March 17, 2003
At the March 13-16, 2003 joint meeting of the National Council on the Aging/American Society on Aging (NCOA/ASA) in Chicago, Illinois, Dr. Russell Morgan, President of the SPRY Foundation, and Dr. Ann Benbow, Director of Adult Learning & Technology for SPRY, participated in several sessions relating to Successful Aging, the mission of the SPRY Foundation.
On the first day of the conference, Dr. Morgan conducted a workshop entitled: "Human Rights: A New Voice for Aging Advocacy." Workshop participants learned about the origins of human rights world-wide, reviewed an example of human rights as an advocacy tool for the U.S. and explored the relationship of human rights to aging issues, including retirement security, health care and long term care.
Ann Benbow gave two presentations during the conference, one focusing on "Science Across the Generations," SPRY's intergenerational program conducted in conjunction with the Oasis Centers. The program brings grandparents and their grandchildren together in a variety of educational experiences around basic concepts of science in their daily lives. Dr. Benbow's second session introduced the concepts contained in "Communicating with Older Adults", a new guide she developed for the SPRY Foundation that provides research-based guidance for Health Care and Senior Service professionals and staff to help them communicate more effectively with the older adults they serve.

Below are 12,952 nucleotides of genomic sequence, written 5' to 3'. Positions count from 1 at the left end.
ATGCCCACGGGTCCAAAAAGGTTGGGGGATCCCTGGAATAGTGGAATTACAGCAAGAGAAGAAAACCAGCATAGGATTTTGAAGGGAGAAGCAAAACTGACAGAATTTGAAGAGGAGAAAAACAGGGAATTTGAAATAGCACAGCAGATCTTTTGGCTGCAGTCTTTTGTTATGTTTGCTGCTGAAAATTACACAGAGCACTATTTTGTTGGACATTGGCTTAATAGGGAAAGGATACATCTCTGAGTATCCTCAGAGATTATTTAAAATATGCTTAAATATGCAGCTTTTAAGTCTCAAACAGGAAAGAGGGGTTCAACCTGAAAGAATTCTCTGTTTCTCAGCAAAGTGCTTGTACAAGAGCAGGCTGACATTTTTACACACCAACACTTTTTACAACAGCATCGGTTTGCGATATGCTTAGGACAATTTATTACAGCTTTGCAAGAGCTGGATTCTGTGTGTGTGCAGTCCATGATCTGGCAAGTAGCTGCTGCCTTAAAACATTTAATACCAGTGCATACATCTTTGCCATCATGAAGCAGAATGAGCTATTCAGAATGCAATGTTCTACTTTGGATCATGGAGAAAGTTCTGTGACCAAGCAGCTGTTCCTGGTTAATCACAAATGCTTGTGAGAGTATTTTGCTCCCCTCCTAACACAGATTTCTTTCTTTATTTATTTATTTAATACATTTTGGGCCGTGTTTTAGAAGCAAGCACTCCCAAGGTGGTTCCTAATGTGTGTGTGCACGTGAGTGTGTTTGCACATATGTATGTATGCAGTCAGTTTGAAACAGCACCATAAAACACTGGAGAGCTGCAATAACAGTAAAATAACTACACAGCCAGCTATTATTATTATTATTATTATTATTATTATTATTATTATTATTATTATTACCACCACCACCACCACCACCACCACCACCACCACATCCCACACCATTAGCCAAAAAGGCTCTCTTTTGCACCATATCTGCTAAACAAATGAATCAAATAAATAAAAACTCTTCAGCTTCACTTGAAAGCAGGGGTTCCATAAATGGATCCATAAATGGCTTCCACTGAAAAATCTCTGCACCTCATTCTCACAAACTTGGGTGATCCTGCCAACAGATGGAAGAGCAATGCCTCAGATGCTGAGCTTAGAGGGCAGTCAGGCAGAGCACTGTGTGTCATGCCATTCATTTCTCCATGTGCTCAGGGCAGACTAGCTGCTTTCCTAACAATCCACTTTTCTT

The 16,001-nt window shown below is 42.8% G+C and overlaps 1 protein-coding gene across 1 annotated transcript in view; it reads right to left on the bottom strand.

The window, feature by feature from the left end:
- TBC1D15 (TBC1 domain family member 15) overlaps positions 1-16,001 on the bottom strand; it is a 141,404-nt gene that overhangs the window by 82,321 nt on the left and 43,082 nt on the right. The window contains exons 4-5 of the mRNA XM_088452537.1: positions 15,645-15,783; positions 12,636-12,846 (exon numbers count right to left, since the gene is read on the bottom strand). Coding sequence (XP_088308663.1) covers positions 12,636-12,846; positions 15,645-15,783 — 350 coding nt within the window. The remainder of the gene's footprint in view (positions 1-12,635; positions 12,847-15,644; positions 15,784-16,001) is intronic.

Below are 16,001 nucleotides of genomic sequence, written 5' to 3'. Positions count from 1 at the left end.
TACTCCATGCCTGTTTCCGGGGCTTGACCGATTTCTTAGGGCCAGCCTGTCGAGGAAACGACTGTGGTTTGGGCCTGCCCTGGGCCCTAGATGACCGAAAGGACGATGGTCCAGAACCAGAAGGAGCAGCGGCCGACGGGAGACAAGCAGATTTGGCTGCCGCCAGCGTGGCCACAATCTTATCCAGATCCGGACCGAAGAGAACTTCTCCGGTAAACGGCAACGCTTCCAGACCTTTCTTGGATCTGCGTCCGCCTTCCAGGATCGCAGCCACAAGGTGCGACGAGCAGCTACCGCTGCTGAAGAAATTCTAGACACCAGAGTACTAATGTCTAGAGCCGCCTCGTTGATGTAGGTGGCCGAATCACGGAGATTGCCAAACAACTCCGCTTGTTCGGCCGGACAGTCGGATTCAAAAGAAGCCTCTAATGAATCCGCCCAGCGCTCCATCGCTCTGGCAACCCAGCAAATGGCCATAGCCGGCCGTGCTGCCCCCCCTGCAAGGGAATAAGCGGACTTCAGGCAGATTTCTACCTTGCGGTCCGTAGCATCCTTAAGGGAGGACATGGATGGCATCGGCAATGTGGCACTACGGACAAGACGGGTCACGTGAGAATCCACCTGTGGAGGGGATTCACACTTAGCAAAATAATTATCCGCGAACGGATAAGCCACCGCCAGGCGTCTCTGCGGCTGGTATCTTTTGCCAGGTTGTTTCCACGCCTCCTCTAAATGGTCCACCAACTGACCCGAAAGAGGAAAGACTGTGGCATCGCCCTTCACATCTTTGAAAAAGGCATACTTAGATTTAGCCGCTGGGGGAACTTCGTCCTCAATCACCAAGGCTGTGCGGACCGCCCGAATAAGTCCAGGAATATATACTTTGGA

On the final day of the ACOA/ASA conference, Dr. Morgan gave testimony at a Town Hall Listening Session chaired by the HHS Assistant Secretary of the Administration on Aging, Josefina Carbonell and a panel of distinguished experts from the field of aging. He used the forum to address actions the Aging Network in the United States can take to strengthen our long-term care system for older adults. Specifically, Dr. Morgan focused on the importance of basic human rights education as a core component to strengthen the long-term care system, the critical need for prevention-oriented health and financial behavior on the part of individuals as they age, and the critical role that computer-based technology will play as a key component to support family caregiving strategies for the immediate future.
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